Behind the scenes #14 | Can founders be replaced as CEOs?





An Arab proverb suggests the greatest wisdom comes from knowing oneself, and though this may sounds like a hollow truism, in the world of business it makes perfect sense – especially when we think about our role in a startup which is being established or already exists.
Today, we will do our best to talk about more than just building organizations – we will focus on sensible approaches to your own competencies and predispositions. We are of course coming at this from our own unique perspective, which doesn’t mean it is the one and only point of view which counts. Yet, we are coming at this with 30 years of experience in building up companies, hence we’ve had plenty of time to learn the markets and develop effective practices.
TDJ Pitango Ventures team

Can founders be replaced as CEOs?

We know that this question is for many of you a little like Shakespeare’s “To be or not to be” – during our conversations, you often wonder if it is appropriate for a founder to be replaced by a manager, and if so, when might this be… Allow us to reply with one of the least satisfying answers possible: “That depends”.
It depends on time, development, competence… and desire. When a startup begins operating, you serve a critical role in its development. The idea is yours, and so you build up the company, the team, with responsibility for each and every process resting on your shoulders. This is a massive challenge, something which will grow with time: your organization will continue evolving, as you enter new markets and take on new activities which will keep on coming at you as your time at the top goes on. This is when you will have to consider: am I still doing my best in this role? Will this project continue to succeed if I continue to oversee its growth based on my previous experience and competencies?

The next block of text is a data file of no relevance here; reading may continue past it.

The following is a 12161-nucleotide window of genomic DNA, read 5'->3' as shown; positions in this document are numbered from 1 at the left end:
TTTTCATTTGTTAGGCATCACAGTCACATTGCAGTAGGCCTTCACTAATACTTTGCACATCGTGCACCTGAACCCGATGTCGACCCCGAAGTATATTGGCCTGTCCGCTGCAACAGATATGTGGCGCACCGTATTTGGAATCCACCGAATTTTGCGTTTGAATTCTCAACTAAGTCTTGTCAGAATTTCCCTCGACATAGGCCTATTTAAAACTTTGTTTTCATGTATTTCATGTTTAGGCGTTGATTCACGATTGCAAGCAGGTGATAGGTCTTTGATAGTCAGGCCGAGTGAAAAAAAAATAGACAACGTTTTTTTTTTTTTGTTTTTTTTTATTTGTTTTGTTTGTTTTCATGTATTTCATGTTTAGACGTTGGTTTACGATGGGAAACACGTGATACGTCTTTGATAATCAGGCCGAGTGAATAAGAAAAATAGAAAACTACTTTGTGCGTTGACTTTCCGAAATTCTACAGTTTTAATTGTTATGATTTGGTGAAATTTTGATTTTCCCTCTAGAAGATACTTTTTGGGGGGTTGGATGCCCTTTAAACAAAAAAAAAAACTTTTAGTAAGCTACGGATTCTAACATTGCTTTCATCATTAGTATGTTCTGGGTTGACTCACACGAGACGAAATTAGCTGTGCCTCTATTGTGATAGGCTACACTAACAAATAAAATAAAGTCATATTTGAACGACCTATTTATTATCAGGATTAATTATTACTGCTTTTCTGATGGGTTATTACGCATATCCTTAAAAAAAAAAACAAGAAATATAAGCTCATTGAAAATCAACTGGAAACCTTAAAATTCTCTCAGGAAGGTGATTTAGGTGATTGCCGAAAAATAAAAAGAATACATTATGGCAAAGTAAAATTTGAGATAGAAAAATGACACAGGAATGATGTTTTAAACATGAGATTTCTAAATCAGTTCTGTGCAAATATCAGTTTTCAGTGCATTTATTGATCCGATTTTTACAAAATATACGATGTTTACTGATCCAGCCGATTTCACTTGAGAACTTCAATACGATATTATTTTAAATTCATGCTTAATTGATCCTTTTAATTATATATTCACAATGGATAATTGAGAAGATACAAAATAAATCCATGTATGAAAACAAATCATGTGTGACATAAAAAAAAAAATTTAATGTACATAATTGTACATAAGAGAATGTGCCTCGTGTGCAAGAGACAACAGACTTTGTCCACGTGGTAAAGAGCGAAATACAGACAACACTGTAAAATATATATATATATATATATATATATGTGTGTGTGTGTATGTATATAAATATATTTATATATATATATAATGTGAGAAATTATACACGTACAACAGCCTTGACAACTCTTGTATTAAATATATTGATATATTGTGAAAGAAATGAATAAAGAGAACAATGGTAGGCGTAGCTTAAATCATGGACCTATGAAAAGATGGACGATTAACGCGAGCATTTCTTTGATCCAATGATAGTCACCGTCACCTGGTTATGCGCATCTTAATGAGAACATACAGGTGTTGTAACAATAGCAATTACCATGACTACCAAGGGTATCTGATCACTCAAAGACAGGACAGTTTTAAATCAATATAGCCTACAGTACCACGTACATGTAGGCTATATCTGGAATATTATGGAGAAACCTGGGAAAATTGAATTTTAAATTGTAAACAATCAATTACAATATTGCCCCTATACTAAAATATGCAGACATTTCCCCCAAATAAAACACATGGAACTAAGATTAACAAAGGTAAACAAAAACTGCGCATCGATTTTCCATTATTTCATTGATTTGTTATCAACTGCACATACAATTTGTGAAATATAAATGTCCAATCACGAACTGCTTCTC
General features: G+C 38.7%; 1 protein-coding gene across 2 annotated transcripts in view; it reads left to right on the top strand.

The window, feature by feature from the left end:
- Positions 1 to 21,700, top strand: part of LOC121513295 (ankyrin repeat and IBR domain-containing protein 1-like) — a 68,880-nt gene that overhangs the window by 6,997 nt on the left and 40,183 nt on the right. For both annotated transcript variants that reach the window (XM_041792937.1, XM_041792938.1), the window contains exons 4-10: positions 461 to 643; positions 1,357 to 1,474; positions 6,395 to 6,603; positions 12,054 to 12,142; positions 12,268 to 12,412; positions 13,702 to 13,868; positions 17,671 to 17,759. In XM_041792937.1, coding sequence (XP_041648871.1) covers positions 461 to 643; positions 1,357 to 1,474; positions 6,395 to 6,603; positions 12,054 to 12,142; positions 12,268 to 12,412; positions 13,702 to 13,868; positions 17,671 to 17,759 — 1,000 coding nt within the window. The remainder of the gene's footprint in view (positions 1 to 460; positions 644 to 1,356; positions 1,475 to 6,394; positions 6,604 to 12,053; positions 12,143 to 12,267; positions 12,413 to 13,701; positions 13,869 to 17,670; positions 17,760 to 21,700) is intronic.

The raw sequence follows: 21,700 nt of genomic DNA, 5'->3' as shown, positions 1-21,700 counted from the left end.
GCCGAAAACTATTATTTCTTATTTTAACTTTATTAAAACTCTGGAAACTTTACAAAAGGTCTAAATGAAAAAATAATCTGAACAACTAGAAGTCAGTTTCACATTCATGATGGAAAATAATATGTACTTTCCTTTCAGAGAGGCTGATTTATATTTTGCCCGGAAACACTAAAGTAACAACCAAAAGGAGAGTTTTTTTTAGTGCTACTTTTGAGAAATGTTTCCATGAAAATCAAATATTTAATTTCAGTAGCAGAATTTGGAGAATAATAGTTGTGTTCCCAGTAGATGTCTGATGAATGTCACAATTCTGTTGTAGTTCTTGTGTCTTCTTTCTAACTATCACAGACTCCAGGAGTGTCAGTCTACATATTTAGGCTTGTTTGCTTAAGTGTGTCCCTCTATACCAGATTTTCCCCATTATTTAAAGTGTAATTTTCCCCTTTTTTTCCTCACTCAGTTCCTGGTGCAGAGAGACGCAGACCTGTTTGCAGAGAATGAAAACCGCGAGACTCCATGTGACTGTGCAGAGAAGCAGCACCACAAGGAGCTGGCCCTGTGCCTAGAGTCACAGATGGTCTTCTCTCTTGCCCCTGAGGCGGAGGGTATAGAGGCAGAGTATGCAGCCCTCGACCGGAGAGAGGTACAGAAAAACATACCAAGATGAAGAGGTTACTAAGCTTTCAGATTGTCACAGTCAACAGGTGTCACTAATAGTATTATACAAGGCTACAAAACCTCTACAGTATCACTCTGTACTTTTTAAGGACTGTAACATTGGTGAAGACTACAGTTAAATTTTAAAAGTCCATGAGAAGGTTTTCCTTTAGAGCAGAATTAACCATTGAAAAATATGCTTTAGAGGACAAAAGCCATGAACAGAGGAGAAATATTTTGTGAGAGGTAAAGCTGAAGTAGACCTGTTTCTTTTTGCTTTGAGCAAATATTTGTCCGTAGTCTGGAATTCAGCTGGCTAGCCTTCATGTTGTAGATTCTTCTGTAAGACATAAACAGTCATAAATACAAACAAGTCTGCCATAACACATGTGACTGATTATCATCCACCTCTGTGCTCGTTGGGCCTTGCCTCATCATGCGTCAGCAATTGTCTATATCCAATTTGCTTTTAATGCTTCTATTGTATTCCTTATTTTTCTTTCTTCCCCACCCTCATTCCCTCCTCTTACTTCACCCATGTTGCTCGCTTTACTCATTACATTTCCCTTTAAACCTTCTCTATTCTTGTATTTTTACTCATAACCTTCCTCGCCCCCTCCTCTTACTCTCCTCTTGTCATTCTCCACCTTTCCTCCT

In the early stages of its development, your startup is like a small yacht upon which you – the captain – can easily handle the crew, navigating and catching the best winds in your sails. Time will come, however, when there will be so many of you onboard, and the cargo so heavy, that you will have to move on up to piloting in an oceanliner. This is when the skills and experience of a yacht captain may not suffice. Some founders grow along with their businesses, and are ready to take the helm of a mature organization. But not all. There are those who simply don’t want to go that far and simply wish to handle another part of the journey. If this is a shared decision, this is the best and most appropriate time to bring a market professional onboard. What then happens with the founder who has until now been in charge of the whole vessel? He’ll stay on board, but move on to the Management Board or focus on tech and R&D, for example. These are the changes it is worth discussing with your investors, who will then advise and maybe even help draw the best available talent to your organization.

Having one of the founders as the CEO is the default and expected setup. However, we should always think about what’s best for the company. If, for any reasons, at some point in time, having a professional CEO is better for the startup, it should be considered very seriously. Wojciech Fedorowicz
We can get inspiration from the old scriptures. In the quest to transition from slavery in Egypt to freedom, the Israelites’ CEO – Moses – diligently led the nation through 40 years of wandering in the desert. But he was not the one designated to enter the Holy Land. Joshua the Judge was a far better fit to conclude the task of settling in the land. In some cases, the CEO to start is not the same one that handles the next steps. Please exercise extreme caution when changing captains. It’s fragile, so handle with care.Daniel Star

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